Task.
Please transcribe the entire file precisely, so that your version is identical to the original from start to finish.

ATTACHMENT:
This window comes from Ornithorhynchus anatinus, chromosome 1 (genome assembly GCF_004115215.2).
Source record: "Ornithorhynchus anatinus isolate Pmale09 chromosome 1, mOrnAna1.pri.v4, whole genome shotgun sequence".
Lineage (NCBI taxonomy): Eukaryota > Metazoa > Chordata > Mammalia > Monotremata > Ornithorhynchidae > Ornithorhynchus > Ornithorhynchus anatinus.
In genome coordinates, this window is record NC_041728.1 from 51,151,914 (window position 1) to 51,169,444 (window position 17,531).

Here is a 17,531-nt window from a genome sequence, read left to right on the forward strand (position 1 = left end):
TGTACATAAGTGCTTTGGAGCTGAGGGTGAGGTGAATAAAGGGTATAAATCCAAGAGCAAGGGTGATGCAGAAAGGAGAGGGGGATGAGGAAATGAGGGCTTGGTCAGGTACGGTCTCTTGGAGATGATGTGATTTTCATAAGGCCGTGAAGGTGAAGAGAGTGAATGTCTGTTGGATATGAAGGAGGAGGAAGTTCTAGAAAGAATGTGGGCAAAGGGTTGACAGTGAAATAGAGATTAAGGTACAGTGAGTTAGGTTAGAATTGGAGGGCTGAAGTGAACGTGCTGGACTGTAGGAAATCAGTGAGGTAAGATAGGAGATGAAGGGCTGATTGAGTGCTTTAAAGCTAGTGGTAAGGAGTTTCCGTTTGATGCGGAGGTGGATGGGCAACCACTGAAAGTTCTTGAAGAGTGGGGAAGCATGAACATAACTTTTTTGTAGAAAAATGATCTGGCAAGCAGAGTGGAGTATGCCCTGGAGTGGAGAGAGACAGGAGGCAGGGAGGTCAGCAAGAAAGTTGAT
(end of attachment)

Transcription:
This window comes from Ornithorhynchus anatinus, chromosome 1 (genome assembly GCF_004115215.2).
Source record: "Ornithorhynchus anatinus isolate Pmale09 chromosome 1, mOrnAna1.pri.v4, whole genome shotgun sequence".
Lineage (NCBI taxonomy): Eukaryota > Metazoa > Chordata > Mammalia > Monotremata > Ornithorhynchidae > Ornithorhynchus > Ornithorhynchus anatinus.
In genome coordinates, this window is record NC_041728.1 from 51,151,914 (window position 1) to 51,169,444 (window position 17,531).

Here is a 17,531-nt window from a genome sequence, read left to right on the forward strand (position 1 = left end):
TGTACATAAGTGCTTTGGAGCTGAGGGTGAGGTGAATAAAGGGTATAAATCCAAGAGCAAGGGTGATGCAGAAAGGAGAGGGGGATGAGGAAATGAGGGCTTGGTCAGGTACGGTCTCTTGGAGATGATGTGATTTTCATAAGGCCGTGAAGGTGAAGAGAGTGAATGTCTGTTGGATATGAAGGAGGAGGAAGTTCTAGAAAGAATGTGGGCAAAGGGTTGACAGTGAAATAGAGATTAAGGTACAGTGAGTTAGGTTAGAATTGGAGGGCTGAAGTGAACGTGCTGGACTGTAGGAAATCAGTGAGGTAAGATAGGAGATGAAGGGCTGATTGAGTGCTTTAAAGCTAGTGGTAAGGAGTTTCCGTTTGATGCGGAGGTGGATGGGCAACCACTGAAAGTTCTTGAAGAGTGGGGAAGCATGAACATAACTTTTTTGTAGAAAAATGATCTGGCAAGCAGAGTGGAGTATGCCCTGGAGTGGAGAGAGACAGGAGGCAGGGAGGTCAGCAAGAAAGTTGAT